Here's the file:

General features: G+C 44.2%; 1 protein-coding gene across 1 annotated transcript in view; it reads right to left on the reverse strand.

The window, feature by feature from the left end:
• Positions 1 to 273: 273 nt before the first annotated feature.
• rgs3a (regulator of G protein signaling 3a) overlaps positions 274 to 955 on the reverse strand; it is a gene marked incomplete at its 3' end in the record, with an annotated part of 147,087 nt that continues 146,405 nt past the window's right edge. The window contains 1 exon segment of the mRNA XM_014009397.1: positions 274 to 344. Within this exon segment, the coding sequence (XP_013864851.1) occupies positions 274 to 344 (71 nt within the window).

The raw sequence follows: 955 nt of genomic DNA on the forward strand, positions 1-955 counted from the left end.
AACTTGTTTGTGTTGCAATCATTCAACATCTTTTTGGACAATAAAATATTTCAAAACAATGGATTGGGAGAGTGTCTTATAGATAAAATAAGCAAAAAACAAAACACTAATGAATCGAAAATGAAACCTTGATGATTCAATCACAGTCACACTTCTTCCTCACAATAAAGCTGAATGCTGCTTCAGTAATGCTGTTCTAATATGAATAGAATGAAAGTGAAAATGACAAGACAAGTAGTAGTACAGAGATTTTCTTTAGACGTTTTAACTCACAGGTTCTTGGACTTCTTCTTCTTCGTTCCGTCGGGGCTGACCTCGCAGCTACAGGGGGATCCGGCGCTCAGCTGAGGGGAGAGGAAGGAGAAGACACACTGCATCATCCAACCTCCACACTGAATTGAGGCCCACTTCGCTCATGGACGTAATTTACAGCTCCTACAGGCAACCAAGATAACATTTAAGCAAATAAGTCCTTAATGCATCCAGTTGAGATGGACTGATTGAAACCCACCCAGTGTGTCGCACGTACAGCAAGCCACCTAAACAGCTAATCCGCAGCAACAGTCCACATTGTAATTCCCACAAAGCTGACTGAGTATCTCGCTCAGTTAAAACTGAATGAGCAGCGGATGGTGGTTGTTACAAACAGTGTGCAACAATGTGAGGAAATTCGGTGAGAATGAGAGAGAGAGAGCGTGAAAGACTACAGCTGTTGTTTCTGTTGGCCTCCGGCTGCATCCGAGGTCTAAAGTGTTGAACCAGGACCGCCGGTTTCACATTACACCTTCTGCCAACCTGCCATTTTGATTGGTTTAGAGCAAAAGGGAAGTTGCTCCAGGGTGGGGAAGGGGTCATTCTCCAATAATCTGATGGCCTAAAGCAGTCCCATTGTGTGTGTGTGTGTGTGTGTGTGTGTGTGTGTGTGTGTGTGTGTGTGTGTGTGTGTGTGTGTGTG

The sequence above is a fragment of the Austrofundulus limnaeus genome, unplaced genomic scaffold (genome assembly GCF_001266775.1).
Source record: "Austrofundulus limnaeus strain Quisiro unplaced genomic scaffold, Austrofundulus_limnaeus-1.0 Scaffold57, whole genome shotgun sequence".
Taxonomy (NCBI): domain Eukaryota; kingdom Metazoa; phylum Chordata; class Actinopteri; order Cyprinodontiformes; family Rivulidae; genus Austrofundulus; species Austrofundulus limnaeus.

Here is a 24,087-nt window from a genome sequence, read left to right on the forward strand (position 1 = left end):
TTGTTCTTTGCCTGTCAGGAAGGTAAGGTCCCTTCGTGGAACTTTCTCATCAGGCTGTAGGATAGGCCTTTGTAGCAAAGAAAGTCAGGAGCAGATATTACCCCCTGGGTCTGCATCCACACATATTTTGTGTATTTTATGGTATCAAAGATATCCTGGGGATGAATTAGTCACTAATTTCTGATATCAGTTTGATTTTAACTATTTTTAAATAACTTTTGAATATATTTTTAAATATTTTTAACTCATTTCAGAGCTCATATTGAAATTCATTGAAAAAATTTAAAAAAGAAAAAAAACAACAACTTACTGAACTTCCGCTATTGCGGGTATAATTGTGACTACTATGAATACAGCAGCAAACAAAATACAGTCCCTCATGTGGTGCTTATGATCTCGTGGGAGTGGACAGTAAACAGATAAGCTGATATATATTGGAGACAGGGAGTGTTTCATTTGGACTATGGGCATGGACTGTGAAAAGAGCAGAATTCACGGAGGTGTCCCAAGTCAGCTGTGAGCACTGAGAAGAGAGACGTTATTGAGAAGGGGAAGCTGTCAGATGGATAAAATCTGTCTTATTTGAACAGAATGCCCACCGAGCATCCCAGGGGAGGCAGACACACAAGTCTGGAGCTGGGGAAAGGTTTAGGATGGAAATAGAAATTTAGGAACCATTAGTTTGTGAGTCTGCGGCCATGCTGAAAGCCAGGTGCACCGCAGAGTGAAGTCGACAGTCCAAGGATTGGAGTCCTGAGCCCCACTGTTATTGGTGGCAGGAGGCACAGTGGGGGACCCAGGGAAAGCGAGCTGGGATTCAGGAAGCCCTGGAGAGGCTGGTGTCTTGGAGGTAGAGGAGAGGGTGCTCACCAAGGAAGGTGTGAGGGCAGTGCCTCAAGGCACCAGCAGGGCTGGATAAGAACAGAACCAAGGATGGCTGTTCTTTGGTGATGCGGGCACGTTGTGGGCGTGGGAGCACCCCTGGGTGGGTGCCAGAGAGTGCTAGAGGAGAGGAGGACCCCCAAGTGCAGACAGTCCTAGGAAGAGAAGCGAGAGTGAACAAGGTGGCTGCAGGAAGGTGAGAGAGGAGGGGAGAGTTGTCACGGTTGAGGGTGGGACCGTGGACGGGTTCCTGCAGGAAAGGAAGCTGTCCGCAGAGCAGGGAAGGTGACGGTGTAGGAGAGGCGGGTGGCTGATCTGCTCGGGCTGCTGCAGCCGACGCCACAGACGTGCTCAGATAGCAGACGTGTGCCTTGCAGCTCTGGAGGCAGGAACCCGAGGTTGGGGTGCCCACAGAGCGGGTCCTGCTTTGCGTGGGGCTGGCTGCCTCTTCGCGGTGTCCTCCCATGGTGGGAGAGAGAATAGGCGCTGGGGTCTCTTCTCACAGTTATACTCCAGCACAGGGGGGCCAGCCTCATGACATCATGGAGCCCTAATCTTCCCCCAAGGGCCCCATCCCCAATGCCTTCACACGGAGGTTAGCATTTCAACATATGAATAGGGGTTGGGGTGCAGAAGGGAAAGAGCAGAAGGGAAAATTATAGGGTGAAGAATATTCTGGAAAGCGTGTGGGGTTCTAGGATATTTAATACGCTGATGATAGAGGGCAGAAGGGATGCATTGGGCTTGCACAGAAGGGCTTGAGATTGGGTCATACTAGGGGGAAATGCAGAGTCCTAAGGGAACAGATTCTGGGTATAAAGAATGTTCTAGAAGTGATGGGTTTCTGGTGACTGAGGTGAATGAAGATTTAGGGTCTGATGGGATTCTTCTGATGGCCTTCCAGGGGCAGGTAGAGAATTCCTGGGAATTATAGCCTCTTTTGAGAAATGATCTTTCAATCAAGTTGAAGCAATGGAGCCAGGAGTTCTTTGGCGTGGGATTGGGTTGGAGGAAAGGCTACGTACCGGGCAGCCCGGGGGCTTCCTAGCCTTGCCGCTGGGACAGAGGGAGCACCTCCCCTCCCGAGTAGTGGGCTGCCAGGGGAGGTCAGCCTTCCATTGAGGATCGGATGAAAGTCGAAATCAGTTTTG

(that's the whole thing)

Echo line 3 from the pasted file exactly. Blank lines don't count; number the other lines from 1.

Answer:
• Positions 1 to 273: 273 nt before the first annotated feature.